New 31st MEU commander says Marines ‘ready to fight tonight’ despite changes in Korea
By MATTHEW M. BURKE | STARS AND STRIPES Published: June 13, 2018
CAMP FOSTER, Okinawa — Incoming 31st Marine Expeditionary Unit commander Col. Robert Brodie said his Marines remain “ready to fight tonight,” regardless of what’s going on in the world of international diplomacy.
Brodie took command of the nation’s only permanently forward-deployed MEU from Col. Tye Wallace during a sunny ceremony Wednesday at Camp Hansen’s parade grounds.
Lt. Gen. Lawrence Nicholson, III Marine Expeditionary Force commander, said having an F-18 pilot take control of the Pacific’s seaborne quick-reaction force was a “historical moment.”
Brodie, who comes to Okinawa from a joint assignment with the 1st Air Force, 601st Air Operations Center as its combat plans division chief, vowed to continue Wallace’s work.
That legacy includes an unprecedented level of integration with U.S. naval forces in the region, the first operational deployment of the F-35B stealth fighter and development and implementation of the “up-gunned expeditionary strike group,” which attaches cruisers, destroyers or frigates to the traditional three-ship strike-group template.
Wallace also shepherded the 31st MEU through trying times, after an MV-22 Osprey crashed into the sea off the Australian coast on Aug. 5, killing three Marines.
“I have exceptionally big footsteps to follow in,” Brodie told the crowd. He then vowed on behalf of the 31st MEU to provide regional stability, prosperity and peace in the Asia-Pacific.
“I know you’re up for the task,” he told the Marines on the parade deck before him. “It’s truly an honor to stand in front of you as your commander.”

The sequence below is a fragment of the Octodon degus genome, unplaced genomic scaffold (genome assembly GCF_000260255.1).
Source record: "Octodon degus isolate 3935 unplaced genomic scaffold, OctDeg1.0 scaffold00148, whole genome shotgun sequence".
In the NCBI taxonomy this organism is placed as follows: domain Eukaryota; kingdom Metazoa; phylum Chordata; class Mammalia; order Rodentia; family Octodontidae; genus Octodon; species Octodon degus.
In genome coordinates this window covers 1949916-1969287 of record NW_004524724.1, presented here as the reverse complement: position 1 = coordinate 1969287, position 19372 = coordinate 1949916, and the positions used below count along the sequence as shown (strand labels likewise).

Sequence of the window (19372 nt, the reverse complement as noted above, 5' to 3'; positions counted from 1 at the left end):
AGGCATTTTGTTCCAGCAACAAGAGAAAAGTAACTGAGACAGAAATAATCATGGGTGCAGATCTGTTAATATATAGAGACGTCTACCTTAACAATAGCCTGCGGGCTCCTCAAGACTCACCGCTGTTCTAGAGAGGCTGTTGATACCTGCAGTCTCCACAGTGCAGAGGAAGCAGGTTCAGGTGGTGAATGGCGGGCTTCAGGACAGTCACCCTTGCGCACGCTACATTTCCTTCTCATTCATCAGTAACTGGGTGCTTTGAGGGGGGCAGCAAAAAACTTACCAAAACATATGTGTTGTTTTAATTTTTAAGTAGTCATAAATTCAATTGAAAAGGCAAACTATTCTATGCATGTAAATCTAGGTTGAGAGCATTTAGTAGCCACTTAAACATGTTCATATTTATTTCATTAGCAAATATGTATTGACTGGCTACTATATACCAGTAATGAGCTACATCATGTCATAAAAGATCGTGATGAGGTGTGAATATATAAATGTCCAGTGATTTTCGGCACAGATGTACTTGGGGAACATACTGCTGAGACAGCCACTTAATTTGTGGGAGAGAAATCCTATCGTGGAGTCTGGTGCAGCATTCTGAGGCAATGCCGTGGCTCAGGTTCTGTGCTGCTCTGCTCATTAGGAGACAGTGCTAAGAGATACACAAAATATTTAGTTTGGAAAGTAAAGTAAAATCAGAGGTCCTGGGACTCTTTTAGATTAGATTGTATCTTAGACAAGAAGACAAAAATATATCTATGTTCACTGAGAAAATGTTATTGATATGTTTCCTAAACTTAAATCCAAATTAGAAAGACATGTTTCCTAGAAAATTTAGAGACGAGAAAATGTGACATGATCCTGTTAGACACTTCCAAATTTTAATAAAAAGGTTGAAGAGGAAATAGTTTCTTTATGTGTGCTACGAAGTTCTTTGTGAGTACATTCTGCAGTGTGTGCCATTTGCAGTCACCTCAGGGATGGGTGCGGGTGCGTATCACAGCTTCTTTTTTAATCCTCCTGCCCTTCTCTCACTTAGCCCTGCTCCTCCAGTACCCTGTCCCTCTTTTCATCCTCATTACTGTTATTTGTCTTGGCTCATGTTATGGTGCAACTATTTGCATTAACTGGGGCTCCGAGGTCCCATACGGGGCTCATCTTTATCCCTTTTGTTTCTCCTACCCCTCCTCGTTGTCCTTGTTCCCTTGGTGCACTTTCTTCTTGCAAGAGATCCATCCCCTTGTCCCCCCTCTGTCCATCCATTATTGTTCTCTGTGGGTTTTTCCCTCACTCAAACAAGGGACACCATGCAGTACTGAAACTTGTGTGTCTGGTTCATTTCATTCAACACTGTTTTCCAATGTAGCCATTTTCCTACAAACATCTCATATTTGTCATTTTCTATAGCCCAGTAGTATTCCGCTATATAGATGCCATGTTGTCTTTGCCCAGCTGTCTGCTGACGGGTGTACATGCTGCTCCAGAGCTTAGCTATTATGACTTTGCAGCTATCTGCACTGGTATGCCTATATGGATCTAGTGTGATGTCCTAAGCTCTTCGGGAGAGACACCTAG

Nicholson then took to the microphone and said it was a “very unusual day” at Camp Hansen.
“I’m not sure what’s going on here, you know, our president just concluded a meeting with North Korea,” he said. “Six months ago, they were slinging missiles over Hokkaido ... I don’t know what’s going on in the world here, but things are changing. But one thing that doesn’t change is the readiness of this MEU.”
Nicholson lauded Wallace for his many accomplishments during what essentially became a transitional period for the MEU and the Marine Corps in general, as the service took dramatic steps toward modernization and increasing its lethality.
Wallace served on four deployments with the 31st MEU since taking command in May 2016.
“Tye, I couldn’t be prouder of what you’ve done,” Nicholson said. “You’ve made incredible contributions to the readiness of our team here.”
Wallace praised the approximately 10,000 Marines who had spent 10 out of 24 months at sea with him over the past two years and traveled to Vietnam, Korea, Australia, the Philippines, and traversed the South China Sea, or supported those operations.
“They’ve been everywhere; they’ve done everything I’ve asked them to do and they’ve done it magnificently,” he said. “I couldn’t be more proud of them. They’re fantastic young men and women, and they’re America’s best.”
Brodie graduated from The Citadel in 1994 and was commissioned as a second lieutenant. He later became an F/A-18 Hornet pilot and participated in Operation Southern Watch, Iraqi Freedom and Enduring Freedom and graduated from the Naval Fighter Weapons School, known as “TOPGUN.”
Brodie served on the ground in Iraq as a forward air controller for special operations units and has battled the Islamic State in Operation Inherent Resolve. He received his first command assignment in 2011.